Monthly Archives May 2014

“Because I can’t get admitted into a medical school, I have faced mockery from my own family. I’ve tried to commit suicide because of the bad attitude from my family with me for not getting admitted into a medical school. When it comes to marriage, there are many challenges to face. Nowadays, grooms’ families are very demanding; they just want a lot of dowry, a furnished house, and a car. They don’t have any interest in the girl’s skills…”

I have a story of struggles, sacrifices and efforts. From the moment I was born, I have faced many challenges and each coming day is still bringing new challenges and unlawful temptations for me. My pasts habits didn’t change in a single day. I had fight to for it and even now, I am still fighting.

Being born into a Muslim family and in a Muslim country didn’t bring me much pleasure because my family was not as religious. There wasn’t any religious pressure on me to pray or to fast. Additionally, I had never taken religion seriously and never thought about questions such as: “WHY was I born?”, “What reason is behind my birth?”, “Why was this world created?”, and “Why was I born a Muslim?”. Islam was just an outdated thing for me. My journey from bad to good made me a changed Muslimah; mostly a better one but sometimes I lose my temper and again attracts by fitnas such as drugs, music, movies, dancing, parties, and haram relationships. I was born into a Muslim family in a Muslim country, yet I had problems with covering my face and hair.

My family doesn’t want me to wear Hijab in weddings because no girl should do that in weddings in my family’s opinion. I have to get rid of it when it comes to social events that I’m supposed to attend. I can’t wear Hijab in some working institutions either. I don’t have many opportunities and choices. There are all kinds of social and cultural pressures as well. I can’t make my own decisions because I have to listen to the male members of the family. When I was in school, I was forced to take subjects that my parents chose for me. I have no will, no choice.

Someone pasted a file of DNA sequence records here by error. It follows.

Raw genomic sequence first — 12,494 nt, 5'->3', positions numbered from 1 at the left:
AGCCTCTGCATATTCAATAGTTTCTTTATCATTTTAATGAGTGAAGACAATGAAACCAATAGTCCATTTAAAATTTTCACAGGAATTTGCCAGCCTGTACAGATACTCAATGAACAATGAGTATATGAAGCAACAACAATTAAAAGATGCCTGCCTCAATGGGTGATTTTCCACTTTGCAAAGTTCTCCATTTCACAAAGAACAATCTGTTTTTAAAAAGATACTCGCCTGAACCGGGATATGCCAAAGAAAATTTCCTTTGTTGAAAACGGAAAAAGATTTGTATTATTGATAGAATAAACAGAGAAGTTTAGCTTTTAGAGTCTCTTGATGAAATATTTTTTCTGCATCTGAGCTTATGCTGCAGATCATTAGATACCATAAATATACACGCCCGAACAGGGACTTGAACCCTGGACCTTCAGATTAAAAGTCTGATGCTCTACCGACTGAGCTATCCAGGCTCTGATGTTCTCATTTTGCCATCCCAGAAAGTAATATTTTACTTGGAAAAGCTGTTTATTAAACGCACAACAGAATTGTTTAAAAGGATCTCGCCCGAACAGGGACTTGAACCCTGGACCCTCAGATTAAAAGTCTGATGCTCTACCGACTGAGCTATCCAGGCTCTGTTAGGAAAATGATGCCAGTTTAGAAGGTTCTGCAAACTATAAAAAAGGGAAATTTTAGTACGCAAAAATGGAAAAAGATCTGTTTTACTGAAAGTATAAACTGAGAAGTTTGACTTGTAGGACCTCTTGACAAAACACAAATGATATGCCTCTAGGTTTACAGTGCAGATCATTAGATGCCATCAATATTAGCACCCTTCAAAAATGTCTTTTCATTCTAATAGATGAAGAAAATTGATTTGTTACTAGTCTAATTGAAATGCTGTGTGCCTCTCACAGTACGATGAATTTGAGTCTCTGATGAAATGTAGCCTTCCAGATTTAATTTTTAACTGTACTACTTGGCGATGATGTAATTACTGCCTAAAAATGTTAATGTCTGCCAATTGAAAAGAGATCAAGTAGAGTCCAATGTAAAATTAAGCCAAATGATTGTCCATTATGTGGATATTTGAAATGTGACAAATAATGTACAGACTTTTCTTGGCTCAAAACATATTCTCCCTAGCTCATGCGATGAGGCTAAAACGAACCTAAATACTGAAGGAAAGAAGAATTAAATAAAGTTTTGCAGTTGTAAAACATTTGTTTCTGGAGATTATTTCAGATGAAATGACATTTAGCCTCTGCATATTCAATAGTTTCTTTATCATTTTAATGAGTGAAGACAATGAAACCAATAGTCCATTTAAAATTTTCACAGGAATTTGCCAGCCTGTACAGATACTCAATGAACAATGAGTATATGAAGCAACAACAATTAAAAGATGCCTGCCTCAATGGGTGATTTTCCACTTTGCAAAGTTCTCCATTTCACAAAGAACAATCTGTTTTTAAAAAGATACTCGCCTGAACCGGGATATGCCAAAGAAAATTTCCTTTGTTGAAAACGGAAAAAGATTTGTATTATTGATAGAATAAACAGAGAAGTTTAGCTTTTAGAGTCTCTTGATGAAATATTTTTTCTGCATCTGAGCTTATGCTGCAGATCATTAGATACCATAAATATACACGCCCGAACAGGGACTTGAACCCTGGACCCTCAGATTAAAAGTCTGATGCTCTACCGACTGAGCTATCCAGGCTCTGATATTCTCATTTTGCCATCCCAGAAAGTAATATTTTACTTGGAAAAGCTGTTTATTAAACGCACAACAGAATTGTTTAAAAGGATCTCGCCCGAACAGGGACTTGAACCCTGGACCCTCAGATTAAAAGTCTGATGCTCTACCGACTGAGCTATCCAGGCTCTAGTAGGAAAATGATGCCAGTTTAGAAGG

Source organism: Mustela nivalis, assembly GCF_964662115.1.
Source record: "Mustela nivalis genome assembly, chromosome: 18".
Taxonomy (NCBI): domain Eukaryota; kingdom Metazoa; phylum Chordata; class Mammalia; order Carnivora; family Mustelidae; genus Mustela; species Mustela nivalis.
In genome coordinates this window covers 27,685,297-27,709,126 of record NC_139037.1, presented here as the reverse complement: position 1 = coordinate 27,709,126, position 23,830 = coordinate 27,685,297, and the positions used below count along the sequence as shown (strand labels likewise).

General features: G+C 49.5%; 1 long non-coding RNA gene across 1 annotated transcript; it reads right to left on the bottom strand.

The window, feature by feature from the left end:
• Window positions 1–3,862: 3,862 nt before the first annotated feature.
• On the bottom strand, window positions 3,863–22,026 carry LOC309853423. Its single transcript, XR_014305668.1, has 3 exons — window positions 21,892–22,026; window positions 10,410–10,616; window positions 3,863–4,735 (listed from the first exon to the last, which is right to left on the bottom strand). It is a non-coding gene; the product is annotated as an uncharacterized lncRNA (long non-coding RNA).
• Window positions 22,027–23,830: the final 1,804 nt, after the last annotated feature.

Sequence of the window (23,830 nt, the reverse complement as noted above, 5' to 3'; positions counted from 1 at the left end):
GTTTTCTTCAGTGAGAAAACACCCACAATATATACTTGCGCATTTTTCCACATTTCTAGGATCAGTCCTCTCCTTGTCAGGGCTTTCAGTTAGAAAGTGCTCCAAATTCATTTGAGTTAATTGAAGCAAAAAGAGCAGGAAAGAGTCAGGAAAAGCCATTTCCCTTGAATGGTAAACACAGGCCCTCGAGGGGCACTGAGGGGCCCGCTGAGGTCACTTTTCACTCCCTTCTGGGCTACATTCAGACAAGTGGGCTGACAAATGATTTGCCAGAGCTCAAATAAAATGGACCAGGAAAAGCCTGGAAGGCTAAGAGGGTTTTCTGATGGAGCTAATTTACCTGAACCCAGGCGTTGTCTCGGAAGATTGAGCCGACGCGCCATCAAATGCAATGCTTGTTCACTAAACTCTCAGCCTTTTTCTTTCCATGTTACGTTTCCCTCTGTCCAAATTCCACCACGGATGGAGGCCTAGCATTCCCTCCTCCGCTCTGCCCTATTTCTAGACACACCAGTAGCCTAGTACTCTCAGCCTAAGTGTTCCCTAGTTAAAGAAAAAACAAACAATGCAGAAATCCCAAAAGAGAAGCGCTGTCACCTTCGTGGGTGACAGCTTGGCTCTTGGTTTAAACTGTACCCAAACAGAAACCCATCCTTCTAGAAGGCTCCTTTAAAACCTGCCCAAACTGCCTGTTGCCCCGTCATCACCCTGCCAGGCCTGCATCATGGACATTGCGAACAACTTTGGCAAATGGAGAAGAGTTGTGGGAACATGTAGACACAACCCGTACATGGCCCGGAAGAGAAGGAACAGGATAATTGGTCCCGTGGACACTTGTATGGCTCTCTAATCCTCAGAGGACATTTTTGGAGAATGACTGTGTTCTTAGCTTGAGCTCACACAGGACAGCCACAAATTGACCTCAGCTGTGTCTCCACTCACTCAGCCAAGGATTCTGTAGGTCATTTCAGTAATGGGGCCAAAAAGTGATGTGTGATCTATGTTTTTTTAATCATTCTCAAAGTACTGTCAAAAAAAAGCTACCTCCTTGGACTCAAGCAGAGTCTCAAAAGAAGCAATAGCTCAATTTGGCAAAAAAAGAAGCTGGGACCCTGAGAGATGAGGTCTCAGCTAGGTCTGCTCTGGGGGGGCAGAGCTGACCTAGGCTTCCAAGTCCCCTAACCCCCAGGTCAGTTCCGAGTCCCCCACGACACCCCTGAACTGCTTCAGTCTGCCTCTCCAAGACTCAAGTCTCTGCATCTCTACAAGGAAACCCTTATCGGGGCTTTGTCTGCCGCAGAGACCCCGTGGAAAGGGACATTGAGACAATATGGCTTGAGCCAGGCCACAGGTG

Life is not easy now at this stage where my career and wedding are both important for me. My father is no longer earning and all of my siblings are independent. Although they support me, I feel bad for this. I want to become independent as soon as possible. For this to happen, I might have to discontinue my studies and start working. In terms of a job, I have many requirements: whether the atmosphere is suitable for me or not, whether I can work there in Hijab or not. Here, men are still narrow-minded and don’t like working with women. They don’t respect them. Here, men are mentally and physically violent. Women are raped and sexually harrassed. At school, I was forced to learn biology. Like every typical Muslim family, mine want me to become a doctor, but I wasn’t mean to study medicine. Its out of my skill set and interest. Because I can’t get admitted into a medical school, I have faced mockery from my own family. I’ve tried to commit suicide because of the bad attitude from my family with me for not getting admitted into a medical school.

When it comes to marriage, there are many challenges to face. Nowadays, grooms’ families are very demanding; they just want a lot of dowry, a furnished house, and a car. They don’t have any interest in the girl’s skills and good manners.

While I’ve been writing, I’ve had tears in my eyes.

I cry whenever I’m forced to remember the past. The past has always been painful for me. I started becoming a victim of sexual harassment and abuse when I was 6 or 7. One of my close relatives brought me into an empty school and did things with me. My Family still doesn’t know about that incident. Later on, when I moved to another city, the same thing happened to me. One was a shop keeper and the other was a young Molvi who came to my home to teach me the Quran. I become an atheist and was very much disappointed. If there was a God, I wouldn’t be feeling so alone and hurt. This has left me with nothing but psychological issues that still haunt me.